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Assimilation Not Elimination-Part two

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If you've read Part One, the question becomes, what next?or, where do we go from here? It's impossible to change the past, but it is possible to make changes in the future to make clear what steps are necessary if we are to undo the painful and shameful legacy of the boarding school system. Again, by the 1930s the mind-control model that began in 1878 at the Carlisle Indian School was dying out as off-reservation boarding schools were closed, but boarding schools on reservations were still attended by many American Indian children. Although many of these schools dropped the Carlisle characteristics, more than a few still retained an authoritarian structure and the goal of civilizing their students.[1]

In 1973, the Bureau of Indian Affairs [BIA] operated 200 schools in 17 states. 60,000 children were in boarding schools. Today, there are 11,500 American Indian children living in an Indian boarding school dormitory in one of 56 boarding schools, 14 peripheral dormitories or seven off-reservation Indian Boarding Schools located in ND, SD, OK, CA and OR. About half of them accept children as young as six years old. Many of the children in these programs are high-needs children who come from stuggling families. Indian boarding schools today are often seen as the place of last resort for these high-needs or at-risk children. While conditions at Indian boarding schools are much better today then they were a hundred years ago, these children often still suffer the effects of cultural abuse and institutionalization in under-staffed, under-funded, dormitories, often a long way from home.[2]

So, what are the necessary steps? 1] Always keep the boarding school experience in mind when interacting with American Indian parents. Respect the negative feelings that some have toward schools and teachers. Those feelings are legitimate. 2] Examine how the policy of assimilating Indians is still embedded in public school curricula today. What isn't being taught about American Indians in your local school that needs to be taught.3] Remedy the gaps in your own education. We can't teach information that we never learned. American Indian technologies and ideas were never taught in the public schools nor were they in boarding schools. 4] Understand that the indigenous knowledge of American Indians is relevant to modern life. What would life be like without corn, peppers, potatoes, tomatoes, quinine and the number zero. 5] Get the word out about the accomplishments of American Indians in the areas of science, technology, agriculture, medicine and political science. 6] Teachers should start teaching American Indian intellectual history. 7] If you are not a teacher, copy this article and give it to one.[3]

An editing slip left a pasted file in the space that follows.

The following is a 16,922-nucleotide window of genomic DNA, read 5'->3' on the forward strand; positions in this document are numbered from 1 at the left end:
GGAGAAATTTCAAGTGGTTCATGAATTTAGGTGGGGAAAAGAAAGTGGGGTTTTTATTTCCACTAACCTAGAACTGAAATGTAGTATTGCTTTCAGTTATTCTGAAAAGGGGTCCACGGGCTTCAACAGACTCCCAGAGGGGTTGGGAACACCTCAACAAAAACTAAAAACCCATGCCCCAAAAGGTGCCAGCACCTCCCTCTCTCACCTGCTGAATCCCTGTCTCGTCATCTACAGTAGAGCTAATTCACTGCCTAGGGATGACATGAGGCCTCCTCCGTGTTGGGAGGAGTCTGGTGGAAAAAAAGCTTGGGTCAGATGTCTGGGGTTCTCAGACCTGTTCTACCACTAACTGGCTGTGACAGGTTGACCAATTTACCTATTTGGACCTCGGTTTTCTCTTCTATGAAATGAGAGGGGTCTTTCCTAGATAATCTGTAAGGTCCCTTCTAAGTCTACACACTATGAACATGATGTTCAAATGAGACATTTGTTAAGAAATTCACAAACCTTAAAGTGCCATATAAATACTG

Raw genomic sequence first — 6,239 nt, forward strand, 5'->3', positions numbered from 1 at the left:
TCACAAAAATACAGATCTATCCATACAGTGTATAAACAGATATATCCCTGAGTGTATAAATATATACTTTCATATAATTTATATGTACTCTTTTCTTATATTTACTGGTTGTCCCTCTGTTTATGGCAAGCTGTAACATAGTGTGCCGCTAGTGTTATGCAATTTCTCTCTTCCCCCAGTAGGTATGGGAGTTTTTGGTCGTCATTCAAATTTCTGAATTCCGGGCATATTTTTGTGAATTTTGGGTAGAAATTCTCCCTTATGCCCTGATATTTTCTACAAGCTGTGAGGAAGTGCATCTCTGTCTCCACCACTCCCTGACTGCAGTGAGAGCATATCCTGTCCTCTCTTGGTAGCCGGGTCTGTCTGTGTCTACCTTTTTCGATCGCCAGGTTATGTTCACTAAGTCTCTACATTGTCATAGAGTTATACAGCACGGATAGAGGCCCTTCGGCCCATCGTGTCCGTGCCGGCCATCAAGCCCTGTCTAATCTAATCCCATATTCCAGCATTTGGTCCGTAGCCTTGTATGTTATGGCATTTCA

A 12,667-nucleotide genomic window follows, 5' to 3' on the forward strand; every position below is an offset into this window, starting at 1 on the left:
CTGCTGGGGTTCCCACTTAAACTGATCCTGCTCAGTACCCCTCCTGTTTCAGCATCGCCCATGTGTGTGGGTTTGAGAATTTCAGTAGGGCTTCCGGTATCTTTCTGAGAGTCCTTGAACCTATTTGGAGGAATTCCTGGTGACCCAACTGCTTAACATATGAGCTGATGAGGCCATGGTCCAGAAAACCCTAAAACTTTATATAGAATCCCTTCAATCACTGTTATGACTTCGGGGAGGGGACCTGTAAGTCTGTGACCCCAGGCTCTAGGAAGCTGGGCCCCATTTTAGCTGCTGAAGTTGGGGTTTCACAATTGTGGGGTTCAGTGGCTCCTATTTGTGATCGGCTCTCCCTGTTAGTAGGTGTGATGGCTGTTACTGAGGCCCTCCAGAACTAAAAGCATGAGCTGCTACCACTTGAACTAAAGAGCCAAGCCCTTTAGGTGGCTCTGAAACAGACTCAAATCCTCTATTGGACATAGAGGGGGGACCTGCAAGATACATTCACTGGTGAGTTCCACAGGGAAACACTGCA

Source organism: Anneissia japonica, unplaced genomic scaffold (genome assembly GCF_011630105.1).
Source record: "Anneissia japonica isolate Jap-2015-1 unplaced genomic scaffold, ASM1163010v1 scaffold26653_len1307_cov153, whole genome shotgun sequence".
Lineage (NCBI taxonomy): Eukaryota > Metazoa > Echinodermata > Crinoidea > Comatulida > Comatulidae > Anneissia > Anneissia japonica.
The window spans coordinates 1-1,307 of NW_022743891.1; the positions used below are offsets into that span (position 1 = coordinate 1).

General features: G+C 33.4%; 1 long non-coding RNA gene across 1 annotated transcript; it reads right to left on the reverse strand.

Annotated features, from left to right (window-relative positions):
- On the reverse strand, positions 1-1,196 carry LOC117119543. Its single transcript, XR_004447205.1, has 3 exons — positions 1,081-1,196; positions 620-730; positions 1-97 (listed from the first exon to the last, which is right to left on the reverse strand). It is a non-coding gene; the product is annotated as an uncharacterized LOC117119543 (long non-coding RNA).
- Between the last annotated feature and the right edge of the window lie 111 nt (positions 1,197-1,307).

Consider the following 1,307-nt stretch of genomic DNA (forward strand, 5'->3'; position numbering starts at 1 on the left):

The intellectual genius of Indigenous people throughout the pre-contact Americas is chronicled in the "Encyclopedia of American Indian Contributions to the World".[4] Fifteen thousand years of invention and innovation covers over 450 examples from Abacus to Zucchini. Indians of North, Central and South America were the first to cultivate seventy-five percent of the food varieties grown in the world today. Many medicinal drugs in current use were first discovered by Indian healers long before Europeans came to the Americas. The " Encyclopedia of American Indian Contributions to the World" is the first A to Z reference book that extensively details and documents the inventiveness of American Indians.

The Aboriginal Healing Foundation manages $377 million for healing programs for residential school survivors throughout Canada. See www.ahf.ca/. This web address will give you access to their three times a year newsletter, "healing words" which is available on-line. The fall 2004 issue is an impressive 40 pages that covers a multitude of concerns and issues. The Inuit edition includes articles on: Inuit Traditional Diet, Inuit Suicide Prevention, Inuit of Northern Quebec Incarceration, Inuit Games, A Nomadic Life - Between Two Worlds and Healing Our Spirit Worldwide 2006.[5] Will we ever make similar progress in the United States? The United States has had its share of sexual, physical and psychological abuse in trying to " kill the Indian, not the man".

[1], [3] American Indian Boarding Schools,www.kporterfield.com/aicttw/boardingschool.html
[2] Stephen Colmant, Ph.D. Feb. 17, 2007, Comment on "Assimilation Not Elimination" OpEdNews 2/16/2007
[4] American Indian Contributions to the World, www.kporterfield.com/aicttw/index.html
[5] The Aboriginal Healing Foundation, www.ahf.ca/

 

An OEN Editor. Born-03/20/1934, BA Pol. Sci.-U of Washington-1956, MBA-Seattle U-1970, Boeing-Program Control-1957-1971, State of Oregon-Mental Health Division-Deputy Admistrator-1971-1979, llinois Association of Community MH (more...)
 
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